Plan to cut negative gearing is disastrous: economist

Stacey Moseley

Any move to abolish negative gearing as a means of salvaging the upcoming Federal Budget would be disastrous for the property market, according to a prominent senior economist.

“The [government] announced a deficit of $12 billion, which means our economy is not generating the income it was expected to generate due to a number of reasons,” Australian Property Monitors (APM) senior economist, Dr Andrew Wilson, said.

“That means cost cutting and revenue increases are going to have to be found to try to balance that deficit.

“Proposals are being put forward now to find that extra revenue, including the proposal to increase the Medicare levy from 1.5 per cent to 2 per cent and the proposal to perhaps abolish negative gearing for property. This is something that does come along every now and again and it is more of an ideological proposition amongst the economic commentators.”

According to Dr Wilson, the idea to eliminate negative gearing was tried in the 80s with little success.

“It is a high level theory, but in practice it would be disastrous,” he said. “It was tried once before, 30 years ago, and it did prove to be a disaster at that time. I believe that it would be a mistake," said Dr Wilson.

“The Australian housing market, as it has proved over the last 12 months particularly, is a robust and resilient market that is finely tuned and negative gearing is an essential element to keeping that housing market ticking over.”

Mr Wilson admits whilst abolishing negative gearing could save the taxation office $5 billion, the transition period would be a disaster for the property market.

“That $5 billion at best would turn into public housing and provide 5,000 to 10,000 homes a year to the already competitive rental market, which is nowhere near enough to provide to the needs of the private market," he said.

“At the moment in Sydney, over 50 per cent of the market is made up of investors and a number of investors are being funded by self-managed super funds. Investors are keeping the market active, they provide most of the private rental stock and if we ever abolished [negative gearing], heaven help the housing market.”

Stacey Moseley

Any move to abolish negative gearing as a means of salvaging the upcoming Federal Budget would be disastrous for the property market, according to a prominent senior economist.

“The [government] announced a deficit of $12 billion, which means our economy is not generating the income it was expected to generate due to a number of reasons,” Australian Property Monitors (APM) senior economist, Dr Andrew Wilson, said.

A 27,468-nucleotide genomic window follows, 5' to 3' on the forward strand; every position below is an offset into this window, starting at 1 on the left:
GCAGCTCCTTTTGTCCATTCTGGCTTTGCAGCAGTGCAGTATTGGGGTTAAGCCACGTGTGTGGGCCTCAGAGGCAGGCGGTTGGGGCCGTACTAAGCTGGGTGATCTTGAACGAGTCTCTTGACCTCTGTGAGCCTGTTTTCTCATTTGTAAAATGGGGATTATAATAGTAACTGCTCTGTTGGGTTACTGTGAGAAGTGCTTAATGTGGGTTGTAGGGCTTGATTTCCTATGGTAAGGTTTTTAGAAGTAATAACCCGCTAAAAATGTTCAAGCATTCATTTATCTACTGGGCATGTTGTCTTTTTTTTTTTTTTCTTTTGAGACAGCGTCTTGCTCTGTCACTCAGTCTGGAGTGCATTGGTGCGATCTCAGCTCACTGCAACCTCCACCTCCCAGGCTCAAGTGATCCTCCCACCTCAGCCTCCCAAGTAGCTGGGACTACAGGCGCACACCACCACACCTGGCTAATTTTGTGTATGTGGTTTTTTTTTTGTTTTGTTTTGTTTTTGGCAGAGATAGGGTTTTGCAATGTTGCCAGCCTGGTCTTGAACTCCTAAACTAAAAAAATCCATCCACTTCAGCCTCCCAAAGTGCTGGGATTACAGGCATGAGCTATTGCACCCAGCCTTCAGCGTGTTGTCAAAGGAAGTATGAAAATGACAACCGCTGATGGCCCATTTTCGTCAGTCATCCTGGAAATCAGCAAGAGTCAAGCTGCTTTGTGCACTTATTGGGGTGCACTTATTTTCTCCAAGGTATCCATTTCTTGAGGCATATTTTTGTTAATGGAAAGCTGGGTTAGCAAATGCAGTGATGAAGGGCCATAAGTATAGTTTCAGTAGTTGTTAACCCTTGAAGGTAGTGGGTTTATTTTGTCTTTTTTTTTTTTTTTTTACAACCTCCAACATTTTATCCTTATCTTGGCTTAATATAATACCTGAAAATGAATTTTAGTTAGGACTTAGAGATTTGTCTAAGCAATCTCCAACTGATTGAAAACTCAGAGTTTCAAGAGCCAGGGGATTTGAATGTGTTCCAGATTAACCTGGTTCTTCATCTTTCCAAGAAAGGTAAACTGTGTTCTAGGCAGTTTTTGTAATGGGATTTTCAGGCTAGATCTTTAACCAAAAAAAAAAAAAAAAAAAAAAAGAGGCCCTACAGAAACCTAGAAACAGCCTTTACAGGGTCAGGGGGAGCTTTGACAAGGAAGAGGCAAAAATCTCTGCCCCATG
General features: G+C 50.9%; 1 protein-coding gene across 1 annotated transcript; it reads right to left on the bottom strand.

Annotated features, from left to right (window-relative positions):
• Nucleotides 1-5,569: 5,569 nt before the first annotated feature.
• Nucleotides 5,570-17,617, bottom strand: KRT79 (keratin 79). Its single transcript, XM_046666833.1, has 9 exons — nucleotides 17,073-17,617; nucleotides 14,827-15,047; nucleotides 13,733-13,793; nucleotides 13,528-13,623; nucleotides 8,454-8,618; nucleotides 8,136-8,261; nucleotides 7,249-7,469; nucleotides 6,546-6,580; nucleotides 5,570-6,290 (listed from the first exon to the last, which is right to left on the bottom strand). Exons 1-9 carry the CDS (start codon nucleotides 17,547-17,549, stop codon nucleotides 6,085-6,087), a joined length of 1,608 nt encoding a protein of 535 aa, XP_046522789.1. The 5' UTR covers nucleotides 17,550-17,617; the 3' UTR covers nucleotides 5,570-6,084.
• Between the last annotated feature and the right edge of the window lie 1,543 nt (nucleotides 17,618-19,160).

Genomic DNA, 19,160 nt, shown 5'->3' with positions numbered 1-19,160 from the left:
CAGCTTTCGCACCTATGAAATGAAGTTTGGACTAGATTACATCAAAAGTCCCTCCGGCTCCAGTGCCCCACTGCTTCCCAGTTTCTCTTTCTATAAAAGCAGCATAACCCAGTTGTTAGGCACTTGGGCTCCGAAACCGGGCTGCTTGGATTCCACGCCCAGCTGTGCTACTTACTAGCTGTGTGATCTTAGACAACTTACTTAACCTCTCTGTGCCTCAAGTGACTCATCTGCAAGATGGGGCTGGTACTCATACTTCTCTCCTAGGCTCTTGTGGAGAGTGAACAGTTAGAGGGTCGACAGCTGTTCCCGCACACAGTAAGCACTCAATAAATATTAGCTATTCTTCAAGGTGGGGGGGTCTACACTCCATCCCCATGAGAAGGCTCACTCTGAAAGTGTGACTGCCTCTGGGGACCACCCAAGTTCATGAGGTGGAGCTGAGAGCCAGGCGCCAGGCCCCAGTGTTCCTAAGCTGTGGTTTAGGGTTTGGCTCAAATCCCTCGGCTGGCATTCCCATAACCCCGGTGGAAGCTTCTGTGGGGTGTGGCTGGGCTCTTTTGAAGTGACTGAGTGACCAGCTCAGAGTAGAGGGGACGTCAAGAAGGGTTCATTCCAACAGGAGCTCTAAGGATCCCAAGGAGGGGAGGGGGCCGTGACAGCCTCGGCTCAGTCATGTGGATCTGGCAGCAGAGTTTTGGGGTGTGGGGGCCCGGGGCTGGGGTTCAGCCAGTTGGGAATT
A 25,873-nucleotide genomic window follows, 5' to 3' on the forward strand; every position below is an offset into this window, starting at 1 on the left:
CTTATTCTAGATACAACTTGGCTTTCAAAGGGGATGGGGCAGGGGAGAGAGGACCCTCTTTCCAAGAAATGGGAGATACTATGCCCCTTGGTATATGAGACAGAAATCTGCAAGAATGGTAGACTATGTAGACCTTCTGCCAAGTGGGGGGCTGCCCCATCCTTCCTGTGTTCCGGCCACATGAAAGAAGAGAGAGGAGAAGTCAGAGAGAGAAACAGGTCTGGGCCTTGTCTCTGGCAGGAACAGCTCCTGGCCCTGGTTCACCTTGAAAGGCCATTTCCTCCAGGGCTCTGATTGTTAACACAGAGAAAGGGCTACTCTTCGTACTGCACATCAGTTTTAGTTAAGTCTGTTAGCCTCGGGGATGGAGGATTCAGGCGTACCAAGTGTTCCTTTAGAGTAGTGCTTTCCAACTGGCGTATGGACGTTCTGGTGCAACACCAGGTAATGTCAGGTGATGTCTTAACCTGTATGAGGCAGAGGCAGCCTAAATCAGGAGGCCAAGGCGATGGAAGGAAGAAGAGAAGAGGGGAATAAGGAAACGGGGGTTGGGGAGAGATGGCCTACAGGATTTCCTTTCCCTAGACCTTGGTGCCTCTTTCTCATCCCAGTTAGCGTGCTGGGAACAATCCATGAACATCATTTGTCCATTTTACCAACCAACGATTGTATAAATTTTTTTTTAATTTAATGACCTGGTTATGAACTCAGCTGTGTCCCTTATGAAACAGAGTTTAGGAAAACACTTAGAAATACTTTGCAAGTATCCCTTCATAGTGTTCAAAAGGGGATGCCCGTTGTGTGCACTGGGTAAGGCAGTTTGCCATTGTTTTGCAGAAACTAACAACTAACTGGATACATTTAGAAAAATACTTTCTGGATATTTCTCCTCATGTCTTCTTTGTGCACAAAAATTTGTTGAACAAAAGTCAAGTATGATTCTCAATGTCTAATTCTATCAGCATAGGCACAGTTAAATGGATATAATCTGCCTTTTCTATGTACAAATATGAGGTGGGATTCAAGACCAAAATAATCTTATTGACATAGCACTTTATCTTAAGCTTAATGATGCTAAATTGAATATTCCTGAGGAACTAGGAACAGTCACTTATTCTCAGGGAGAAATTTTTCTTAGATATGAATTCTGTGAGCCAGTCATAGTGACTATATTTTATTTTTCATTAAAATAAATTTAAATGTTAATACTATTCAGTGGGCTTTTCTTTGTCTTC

“That means cost cutting and revenue increases are going to have to be found to try to balance that deficit.

“Proposals are being put forward now to find that extra revenue, including the proposal to increase the Medicare levy from 1.5 per cent to 2 per cent and the proposal to perhaps abolish negative gearing for property. This is something that does come along every now and again and it is more of an ideological proposition amongst the economic commentators.”

According to Dr Wilson, the idea to eliminate negative gearing was tried in the 80s with little success.

“It is a high level theory, but in practice it would be disastrous,” he said. “It was tried once before, 30 years ago, and it did prove to be a disaster at that time. I believe that it would be a mistake," said Dr Wilson.

“The Australian housing market, as it has proved over the last 12 months particularly, is a robust and resilient market that is finely tuned and negative gearing is an essential element to keeping that housing market ticking over.”

Mr Wilson admits whilst abolishing negative gearing could save the taxation office $5 billion, the transition period would be a disaster for the property market.

“That $5 billion at best would turn into public housing and provide 5,000 to 10,000 homes a year to the already competitive rental market, which is nowhere near enough to provide to the needs of the private market," he said.

“At the moment in Sydney, over 50 per cent of the market is made up of investors and a number of investors are being funded by self-managed super funds. Investors are keeping the market active, they provide most of the private rental stock and if we ever abolished [negative gearing], heaven help the housing market.”

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